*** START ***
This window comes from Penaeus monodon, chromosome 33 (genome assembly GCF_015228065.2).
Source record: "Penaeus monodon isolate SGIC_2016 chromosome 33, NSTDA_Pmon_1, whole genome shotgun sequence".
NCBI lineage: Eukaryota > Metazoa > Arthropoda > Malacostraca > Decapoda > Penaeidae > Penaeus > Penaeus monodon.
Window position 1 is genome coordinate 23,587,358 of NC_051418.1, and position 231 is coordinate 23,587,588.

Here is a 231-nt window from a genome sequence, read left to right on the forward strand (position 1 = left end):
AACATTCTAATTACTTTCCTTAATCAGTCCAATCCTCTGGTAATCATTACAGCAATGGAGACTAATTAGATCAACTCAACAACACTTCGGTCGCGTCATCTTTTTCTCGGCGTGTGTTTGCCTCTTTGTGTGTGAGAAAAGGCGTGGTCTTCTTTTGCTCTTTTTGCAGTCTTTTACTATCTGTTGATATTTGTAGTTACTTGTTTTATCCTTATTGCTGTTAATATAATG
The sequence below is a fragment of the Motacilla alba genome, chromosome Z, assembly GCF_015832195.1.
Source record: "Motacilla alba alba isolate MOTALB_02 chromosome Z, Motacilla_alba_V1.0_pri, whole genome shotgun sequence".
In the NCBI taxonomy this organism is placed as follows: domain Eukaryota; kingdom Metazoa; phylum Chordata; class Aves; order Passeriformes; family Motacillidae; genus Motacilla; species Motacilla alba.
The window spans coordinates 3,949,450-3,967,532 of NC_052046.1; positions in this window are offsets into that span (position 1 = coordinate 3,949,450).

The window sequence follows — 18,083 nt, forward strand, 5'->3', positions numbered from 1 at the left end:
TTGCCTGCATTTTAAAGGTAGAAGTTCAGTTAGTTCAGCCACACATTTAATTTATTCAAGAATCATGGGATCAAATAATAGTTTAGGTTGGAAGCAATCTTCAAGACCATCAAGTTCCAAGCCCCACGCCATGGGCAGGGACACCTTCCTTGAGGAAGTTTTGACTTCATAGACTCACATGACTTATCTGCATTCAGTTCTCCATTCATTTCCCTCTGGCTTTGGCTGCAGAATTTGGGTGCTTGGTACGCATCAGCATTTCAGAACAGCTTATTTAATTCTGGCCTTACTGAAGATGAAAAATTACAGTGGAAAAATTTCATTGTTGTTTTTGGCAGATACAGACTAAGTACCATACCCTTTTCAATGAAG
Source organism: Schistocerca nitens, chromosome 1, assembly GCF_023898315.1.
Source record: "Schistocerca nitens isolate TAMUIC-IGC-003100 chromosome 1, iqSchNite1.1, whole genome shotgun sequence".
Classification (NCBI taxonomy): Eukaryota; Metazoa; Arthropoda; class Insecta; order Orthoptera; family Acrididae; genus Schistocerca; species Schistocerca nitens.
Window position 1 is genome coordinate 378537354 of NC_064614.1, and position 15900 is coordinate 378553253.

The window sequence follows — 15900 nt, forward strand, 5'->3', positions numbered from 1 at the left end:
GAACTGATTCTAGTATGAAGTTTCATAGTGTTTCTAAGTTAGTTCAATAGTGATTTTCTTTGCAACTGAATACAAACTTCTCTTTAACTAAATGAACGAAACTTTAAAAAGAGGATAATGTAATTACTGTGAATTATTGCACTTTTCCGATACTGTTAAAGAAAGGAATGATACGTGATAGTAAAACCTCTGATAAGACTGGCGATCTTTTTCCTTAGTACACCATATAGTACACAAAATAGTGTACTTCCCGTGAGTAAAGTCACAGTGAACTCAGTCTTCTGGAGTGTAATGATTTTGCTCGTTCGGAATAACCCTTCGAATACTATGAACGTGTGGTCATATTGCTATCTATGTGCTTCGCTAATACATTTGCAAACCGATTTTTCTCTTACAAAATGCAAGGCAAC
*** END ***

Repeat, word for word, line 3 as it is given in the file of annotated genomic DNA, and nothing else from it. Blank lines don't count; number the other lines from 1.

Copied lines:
NCBI lineage: Eukaryota > Metazoa > Arthropoda > Malacostraca > Decapoda > Penaeidae > Penaeus > Penaeus monodon.